Tuesday, July 28, 2009

Communications company director tells of ‘the other 9/11’

Simon Cohen, Managing Director of Global Tolerance, a UK-based communications and PR company, told about ‘the other 9/11’ when he addressed a gathering of media professionals at a conference in Switzerland on ‘Trust and Integrity in the Global Economy’, on 27 July.

On 9/11, 2006, CNN ‘endlessly’ replayed the live coverage of the New York terrorist attacks of five years previously, Cohen said. His company sought for something more imaginative. They organised an event in London to mark the 100th anniversary, that day, of Mahatma Gandhi’s launch of Satyagraha, the non-violent resistance to British imperial rule in India. Global Tolerance got the permission of Madame Tussaud’s to borrow their waxwork model of Gandhi. A hundred young people stood next to this statue outside the St Ethelburga’s Centre for Peace and Reconciliation in the City of London.

‘The response was massive,’ Cohen claimed, attracting widespread international media coverage. He was interviewed about ‘the other 9/11’, a non-violent resistance to injustice, by the Canadian Broadcasting Corporation, on prime time television.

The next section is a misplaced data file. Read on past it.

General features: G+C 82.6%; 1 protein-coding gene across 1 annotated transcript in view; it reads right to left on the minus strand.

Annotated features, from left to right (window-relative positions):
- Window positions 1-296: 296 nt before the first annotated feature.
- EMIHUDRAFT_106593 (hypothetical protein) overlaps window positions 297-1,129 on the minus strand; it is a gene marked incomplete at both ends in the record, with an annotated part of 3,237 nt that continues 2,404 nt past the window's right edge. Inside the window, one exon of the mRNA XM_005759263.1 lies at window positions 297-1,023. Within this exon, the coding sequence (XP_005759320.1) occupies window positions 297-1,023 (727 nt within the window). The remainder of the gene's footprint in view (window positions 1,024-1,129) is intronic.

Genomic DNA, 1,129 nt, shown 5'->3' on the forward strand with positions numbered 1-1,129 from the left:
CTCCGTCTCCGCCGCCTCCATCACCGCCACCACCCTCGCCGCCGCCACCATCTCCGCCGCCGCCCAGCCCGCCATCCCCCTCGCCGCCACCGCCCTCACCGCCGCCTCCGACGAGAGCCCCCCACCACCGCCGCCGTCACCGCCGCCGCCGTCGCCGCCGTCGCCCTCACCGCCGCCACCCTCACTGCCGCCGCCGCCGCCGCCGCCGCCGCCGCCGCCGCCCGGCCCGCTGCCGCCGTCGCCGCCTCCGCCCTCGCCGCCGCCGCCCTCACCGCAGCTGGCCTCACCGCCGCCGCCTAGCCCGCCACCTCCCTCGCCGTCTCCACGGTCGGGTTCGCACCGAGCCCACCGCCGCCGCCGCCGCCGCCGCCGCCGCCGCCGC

This was one of several examples Cohen gave to show ‘how an ethical media can survive the current challenges in a global economy’—the subject of his talk to a ‘work-stream’ of media professionals. The five-day ‘trust and integrity’ conference was held in Mountain House, the global centre of the Initiatives of Change movement, 24-29 July.

In another example, ‘Reporters of Hope’ in France worked with a national newspaper to produce a supplement on Hope. The paper’s circulation went up by 23 per cent, year on year, Cohen said.

The work-stream group brainstormed on the challenges to an ethical media in the current economic climate—including issues ranging from competition, shortage of credit and bottom line pressures, to the digital divide and shortage of time amongst journalists in a 24-hour newsgathering cycle.

Ethical challenges included: the need to avoid increasing ‘the paradigm of fear’ amongst media audiences; the need for trustee models of media ownership such as at The Guardian; the need for individual journalists to have ‘the strength of their convictions’ in pursuing stories; and ‘the personal conscience’ of media professionals. The use of ‘imagination’ in getting an unusual story across to audiences was emphasised, as Cohen’s company had shown.

It was acknowledged that journalists rate high on the statistics of suicides, alcoholism, substance abuse and relationship breakdown. But one participant claimed that ‘you are economically OK if you do the right thing.’